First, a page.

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8:44 PM

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Sunday, April 22nd 2012

5:30 PM

Posting From McDonalds 'Cause The Internet At Home Is Down

  • Mood: unmooded
A few updates on what will probably be our busiest month of the year:

The work day at our new nemeton went well, with eight of us planting the pipe for the bile’, digging a small well, and setting up a square fire pit (the proper shape for an Indo-European sacrificial fire).  The other commented on the horse smell at the new site, which I guess I would never have noticed, living in the country and being so used to those smells!  Hopefully folks won’t e too put off by it.  The site itself looks perfect for our rites, other than the lack of tables and chairs for the socializing area.  Hopefully people will be able to bring some for the first few rituals, and eventually we’ll have a few donated that can stay on the site.  New nemeton equals learning experience, obviously, and we’ll figure it out.

One thing we still haven’t managed to do is get the old bile’ from the Botsford Preserve and get it to the new site.  Sean thought he could fit it into his van, not grasping quite how tall it really is.  (Answer: between 16 and 18 feet.)  I’ve borrowed some heavy-duty straps from Gen’s dad, and I’m still holding out hope that someone with a large vehicle will be able to help us out by carrying it on their roof.  The problem then, as I realized when I visited the preserve last month, is just how old the blasted thing is.  It’s got a long crack running along its length and the wood is spongy, so I honestly don’t know if it could even survive the trip.  For now, we’re going to go ahead with the Maypole dance next weekend and have the May King/Queen hold a six foot pole above their heads to become the Maypole.  And hopefully we can find a woodworker of some sort who can make us a new bile’ from one of the fallen trees at the new site.  (I was hoping one of the local lumber yards would have something suitable, but they don’t carry anything longer than eight feet.  And I had such high hoped for Fingerle, I thought they carried everything!)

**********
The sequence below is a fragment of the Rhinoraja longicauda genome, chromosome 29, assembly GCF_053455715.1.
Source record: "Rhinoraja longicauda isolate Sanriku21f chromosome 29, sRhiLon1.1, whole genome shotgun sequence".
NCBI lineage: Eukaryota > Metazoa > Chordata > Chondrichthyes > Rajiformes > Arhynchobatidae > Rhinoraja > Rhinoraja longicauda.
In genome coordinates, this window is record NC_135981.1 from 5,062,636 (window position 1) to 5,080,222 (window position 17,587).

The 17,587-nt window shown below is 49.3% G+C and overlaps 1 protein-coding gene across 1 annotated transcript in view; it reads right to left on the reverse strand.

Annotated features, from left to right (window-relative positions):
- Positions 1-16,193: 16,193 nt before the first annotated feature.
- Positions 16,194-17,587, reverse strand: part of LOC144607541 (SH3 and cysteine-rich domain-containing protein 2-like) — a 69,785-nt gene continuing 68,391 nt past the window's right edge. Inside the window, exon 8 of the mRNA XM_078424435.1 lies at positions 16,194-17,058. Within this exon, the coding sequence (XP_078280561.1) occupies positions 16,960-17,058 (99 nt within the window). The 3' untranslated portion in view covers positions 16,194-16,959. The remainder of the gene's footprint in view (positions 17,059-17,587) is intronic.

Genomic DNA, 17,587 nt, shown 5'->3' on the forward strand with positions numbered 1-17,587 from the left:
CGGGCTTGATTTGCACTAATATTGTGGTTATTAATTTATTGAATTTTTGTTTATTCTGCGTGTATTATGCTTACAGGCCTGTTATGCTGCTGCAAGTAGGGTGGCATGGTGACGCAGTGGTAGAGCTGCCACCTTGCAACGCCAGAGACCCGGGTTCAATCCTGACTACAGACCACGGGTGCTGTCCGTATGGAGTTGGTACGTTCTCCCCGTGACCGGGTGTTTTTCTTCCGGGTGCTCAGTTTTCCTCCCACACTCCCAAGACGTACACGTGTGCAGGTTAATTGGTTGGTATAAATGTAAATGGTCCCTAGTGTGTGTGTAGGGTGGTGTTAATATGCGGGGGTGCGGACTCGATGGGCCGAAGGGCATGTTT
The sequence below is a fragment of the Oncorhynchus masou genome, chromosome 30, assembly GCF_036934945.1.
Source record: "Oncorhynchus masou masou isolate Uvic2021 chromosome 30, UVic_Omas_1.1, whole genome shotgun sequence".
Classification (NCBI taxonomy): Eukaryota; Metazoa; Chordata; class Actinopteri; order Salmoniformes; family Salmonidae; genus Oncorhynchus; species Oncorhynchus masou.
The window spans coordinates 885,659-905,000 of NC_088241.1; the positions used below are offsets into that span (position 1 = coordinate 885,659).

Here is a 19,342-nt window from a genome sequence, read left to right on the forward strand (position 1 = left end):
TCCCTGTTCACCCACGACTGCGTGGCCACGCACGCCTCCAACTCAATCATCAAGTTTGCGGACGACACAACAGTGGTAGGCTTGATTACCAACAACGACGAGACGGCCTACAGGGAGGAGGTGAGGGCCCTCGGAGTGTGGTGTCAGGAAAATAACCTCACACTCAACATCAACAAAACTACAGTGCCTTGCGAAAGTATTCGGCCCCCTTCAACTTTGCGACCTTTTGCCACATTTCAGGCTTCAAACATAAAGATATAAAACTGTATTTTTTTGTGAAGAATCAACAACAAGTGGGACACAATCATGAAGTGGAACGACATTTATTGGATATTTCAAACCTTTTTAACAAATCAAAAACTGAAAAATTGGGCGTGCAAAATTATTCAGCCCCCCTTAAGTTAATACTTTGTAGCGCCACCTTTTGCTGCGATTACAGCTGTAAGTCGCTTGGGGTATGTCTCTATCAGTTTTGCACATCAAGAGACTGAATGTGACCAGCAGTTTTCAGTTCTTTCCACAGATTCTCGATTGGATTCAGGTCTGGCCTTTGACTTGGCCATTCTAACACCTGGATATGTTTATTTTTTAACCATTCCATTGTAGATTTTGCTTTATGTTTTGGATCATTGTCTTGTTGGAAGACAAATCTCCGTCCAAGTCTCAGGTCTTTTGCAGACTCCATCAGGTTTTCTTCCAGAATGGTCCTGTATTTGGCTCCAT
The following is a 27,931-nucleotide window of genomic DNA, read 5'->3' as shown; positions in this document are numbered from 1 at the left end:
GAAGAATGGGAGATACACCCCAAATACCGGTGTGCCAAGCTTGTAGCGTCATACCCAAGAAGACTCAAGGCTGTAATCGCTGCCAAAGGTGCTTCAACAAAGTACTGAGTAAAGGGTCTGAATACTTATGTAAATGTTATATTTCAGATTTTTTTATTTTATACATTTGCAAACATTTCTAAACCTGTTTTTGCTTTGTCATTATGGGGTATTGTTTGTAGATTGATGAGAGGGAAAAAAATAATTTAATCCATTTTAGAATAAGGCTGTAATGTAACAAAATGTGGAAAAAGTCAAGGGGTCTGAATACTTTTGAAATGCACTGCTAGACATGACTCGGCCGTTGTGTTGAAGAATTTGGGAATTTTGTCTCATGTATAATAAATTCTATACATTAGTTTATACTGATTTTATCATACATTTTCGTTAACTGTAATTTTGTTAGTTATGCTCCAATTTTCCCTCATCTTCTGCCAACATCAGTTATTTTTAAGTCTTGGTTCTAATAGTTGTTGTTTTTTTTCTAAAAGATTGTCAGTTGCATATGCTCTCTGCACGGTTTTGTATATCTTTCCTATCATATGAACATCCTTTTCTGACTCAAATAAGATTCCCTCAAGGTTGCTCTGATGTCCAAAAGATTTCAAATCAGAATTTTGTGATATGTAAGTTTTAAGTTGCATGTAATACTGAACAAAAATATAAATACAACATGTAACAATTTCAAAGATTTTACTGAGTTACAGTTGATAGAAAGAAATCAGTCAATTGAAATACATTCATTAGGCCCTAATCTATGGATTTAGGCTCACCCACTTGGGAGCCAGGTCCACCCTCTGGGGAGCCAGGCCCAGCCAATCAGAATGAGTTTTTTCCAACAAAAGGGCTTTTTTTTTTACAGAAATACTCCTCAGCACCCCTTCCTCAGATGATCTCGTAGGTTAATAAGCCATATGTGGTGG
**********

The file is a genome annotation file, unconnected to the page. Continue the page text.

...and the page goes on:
Speaking of sticking things into the ground, we’ll be planting our Grove wheat at our An Bruane session on May 2nd.  I’ll be buying a raised garden bed from Aldi, of all places, so hopefully the weeds won’t take over the plot like they did last year.  While An Bruane is usually for Grove members only, I think we can open this one up to anyone who wants to participate.  If you want to get your hands dirty y re-enacting the agricultural practices of the Ancients, here’s your chance!  And since I bought two bags of seed this year, we should have some to send home with people who want to try growing it in their own gardens.

Last thing to mention: We just had the Runic Divination class that everyone told us would be an awesome thing for us to do, but nobody signed up for it and nobody came.  I’m not sure whether to blame the topic or the nice weather outside.  I’m certainly having a hard time believing that more people want to hear me talk about ADF than want to hear Rod talk about the Runes.  We may aim to do another class on something in the fall.  Or not.  We shall see.  (At least it gave me a reason to clean the basement, right?)

I hope to see many of you next weekend for Fire Watch, the Dawn Rite, or the Beltaine Rite!  If I don’t, then have a wonderful springy holiday all the same.

Rev. Rob Henderson
Senior Druid, Shining Lakes Grove, ADF
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Sunday, March 25th 2012

11:30 PM

Spring Forward, Post Late

Ah, the joys of jumping through hoops trying to impress prospective employers by writing computer code in languages I don’t even know.  It’s hard to believe that eight of the twelve weeks of the class/program are over with, and that I may be starting my internship as soon as Thursday.  But as usual, everything can be changed at the last minute, so I can’t even be sure of that!  But if folks were wondering why it’d taken me a week to do the write-up for the Spring Equinox rite, that’s why.  That, and my computer spent six days in the shop getting a new operating system installed.

Anyway, the ritual!  The day before the rite, I visited Island Park in Ann Arbor, and walked out onto the island to commune with Ana, as I like to do before leading any ritual to her.  The river was running high and fast, surprising given how little rain we’d had, and obviously not the result of the snow melt I would normally expect in March.  It definitely had a “Raido” feel to it, I thought.

That night, Gen was again the only one to attend the Fire Lighting at my house, as our other regulars had other things come up.  (This may be a recurring theme for this article.)  I dyed the eggs and Gen made the seed packets, so at least we managed to get the “work” part of the rite accomplished.  We also got the new issue of Shining Lakes News put together.  Against all odds, Gen actually ran my article mostly intact.  I’m glad we do most of our newsletter distribution online these days, or I know I’d be hearing about the cost of a six-pager from our Treasurer!

Sunday morning saw our unseasonably warm weather continue, and actually left me glad that we’d be doing the rite indoors in the shade.  80 degrees for a spring rite would just be too weird.  I got to the Ed Center in plenty of time, and once Rodney arrived with the Regalia, we had everything ready to go by quarter ‘til.  Folks started arriving, including a few new folks who actually did manage to find the place. (I always fret over how many people we lose when we do ritual at the Ed Center because it’s so hard to find, even when I put the sign out.)  There ended up being thirteen of us there for the rite, fewer than we usually get for the equinox, but with the Kellers and the Brockmans unable to attend, it was about what I expected.  (How often do we actually get the attendance I expected?)